R. Johanan and Resh Lakish are herein true to their own principles, as stated elsewhere: If a man sells his field

Original footnotes renumbered. See Structure of the Talmud Files
  1. Tebel is produce from which tithe and other dues have not yet been separated. Hullin is produce which may be consumed without scruple by laymen.
  2. Even if they each take the produce of a separate half of the field.
  3. Tosef. Ter. II.
  4. Lit., 'there is bererah', (v. Glos.). I.e., we suppose that the part which the heathen took eventually was intended for him from the beginning.
  5. Which refutes Rabbah.
  6. I.e., according to the Torah, the heathen is the legal owner, and therefore tithe need not be brought, which refutes Rabbah.
  7. V. Deut. XXVI, 1-11.
  8. So that they should be impelled to buy the fields back.
  9. I.e., on the understanding that the purchaser is to acquire the produce for a certain number of years but not to become owner of the soil.
  10. Because the recital contains the words the fruit of the ground which thou, O Lord, hast given me, which could be said with propriety only by the owner of the soil.
  11. As appears later, the difference here between R. Johanan and Resh Lakish in respect to firstfruits refers to the time when the law of Jubilee was no longer in force, i.e., after the tribes of Reuben and Gad were carried off by Sennacherib (v. 2 Kings XV, 29) till the rebuilding of the Second Temple.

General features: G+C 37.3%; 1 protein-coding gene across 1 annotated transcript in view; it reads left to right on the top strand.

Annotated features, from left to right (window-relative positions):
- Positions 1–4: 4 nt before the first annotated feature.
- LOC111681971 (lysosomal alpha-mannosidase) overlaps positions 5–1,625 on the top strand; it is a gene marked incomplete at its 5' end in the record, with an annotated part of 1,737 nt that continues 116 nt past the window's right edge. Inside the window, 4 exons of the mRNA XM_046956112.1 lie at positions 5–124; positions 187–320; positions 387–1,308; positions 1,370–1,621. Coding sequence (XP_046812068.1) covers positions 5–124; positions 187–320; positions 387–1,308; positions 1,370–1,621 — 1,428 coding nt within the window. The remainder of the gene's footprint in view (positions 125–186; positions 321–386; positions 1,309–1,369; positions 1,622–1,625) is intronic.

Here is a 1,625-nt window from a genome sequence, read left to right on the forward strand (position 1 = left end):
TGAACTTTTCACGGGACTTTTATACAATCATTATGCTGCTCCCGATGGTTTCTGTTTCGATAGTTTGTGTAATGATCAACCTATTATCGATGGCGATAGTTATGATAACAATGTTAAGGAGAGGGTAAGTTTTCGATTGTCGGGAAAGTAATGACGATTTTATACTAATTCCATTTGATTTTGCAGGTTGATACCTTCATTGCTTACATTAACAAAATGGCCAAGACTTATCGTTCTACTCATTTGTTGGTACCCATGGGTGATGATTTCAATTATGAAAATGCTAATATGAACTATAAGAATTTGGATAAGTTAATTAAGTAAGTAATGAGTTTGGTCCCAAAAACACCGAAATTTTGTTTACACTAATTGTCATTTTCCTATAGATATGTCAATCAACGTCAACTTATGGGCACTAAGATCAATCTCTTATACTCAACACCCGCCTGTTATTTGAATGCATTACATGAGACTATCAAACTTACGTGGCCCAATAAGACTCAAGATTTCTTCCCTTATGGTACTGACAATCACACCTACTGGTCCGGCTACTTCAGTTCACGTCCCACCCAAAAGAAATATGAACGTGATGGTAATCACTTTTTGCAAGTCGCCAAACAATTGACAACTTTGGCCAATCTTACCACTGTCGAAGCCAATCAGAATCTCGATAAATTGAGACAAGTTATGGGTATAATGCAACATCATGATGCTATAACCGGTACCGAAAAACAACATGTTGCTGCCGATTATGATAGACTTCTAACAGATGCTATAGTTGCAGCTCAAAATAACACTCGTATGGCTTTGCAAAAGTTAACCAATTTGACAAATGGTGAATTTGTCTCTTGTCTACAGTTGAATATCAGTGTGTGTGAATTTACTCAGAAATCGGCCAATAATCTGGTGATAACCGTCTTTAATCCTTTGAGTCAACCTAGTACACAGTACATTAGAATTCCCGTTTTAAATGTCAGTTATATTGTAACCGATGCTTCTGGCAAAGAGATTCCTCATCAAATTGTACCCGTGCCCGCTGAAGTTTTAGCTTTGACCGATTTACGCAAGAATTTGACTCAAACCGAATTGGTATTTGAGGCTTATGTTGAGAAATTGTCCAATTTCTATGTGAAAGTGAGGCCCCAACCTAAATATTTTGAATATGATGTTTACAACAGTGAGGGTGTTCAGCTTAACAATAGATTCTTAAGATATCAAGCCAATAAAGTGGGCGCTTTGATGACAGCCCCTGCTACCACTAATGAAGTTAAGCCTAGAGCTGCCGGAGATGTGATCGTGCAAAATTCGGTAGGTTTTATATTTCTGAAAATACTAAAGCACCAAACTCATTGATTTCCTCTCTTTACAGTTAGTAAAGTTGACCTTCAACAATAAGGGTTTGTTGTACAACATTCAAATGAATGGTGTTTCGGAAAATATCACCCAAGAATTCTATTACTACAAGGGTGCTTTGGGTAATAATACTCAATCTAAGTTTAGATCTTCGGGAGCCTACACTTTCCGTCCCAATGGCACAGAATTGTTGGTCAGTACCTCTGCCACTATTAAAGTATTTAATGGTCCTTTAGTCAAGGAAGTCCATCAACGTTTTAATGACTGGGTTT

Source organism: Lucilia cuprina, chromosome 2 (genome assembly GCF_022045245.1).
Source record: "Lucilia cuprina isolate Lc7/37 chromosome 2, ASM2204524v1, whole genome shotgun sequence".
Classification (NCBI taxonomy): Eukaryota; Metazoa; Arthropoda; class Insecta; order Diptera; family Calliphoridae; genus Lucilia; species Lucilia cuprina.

12. Deut. XXVI, 11.
  13. From the so-called 'property of mulug' (v. Glos.) which belonged to the wife but of which the husband had the management and usufruct. 'House' here as in many cases is taken by the Rabbis as equivalent to 'wife'.
  14. Why the firstfruits are brought by one who does not own the soil.
  15. The Torah has made a special exception in the case of the wife's produce.
  16. I.e., R. Johanan takes the case of the wife as being not exceptional but typical.
  17. Presumably because his relation to the field is still that of purchaser.
  18. Deut. XXVI, 2 and 10.
  19. This is implied in the text, which thou shalt bring (ibid) cf. verse 10.
  20. And here the husband having in the interval been transformed from a purchaser into an heir is in a way no longer the same person.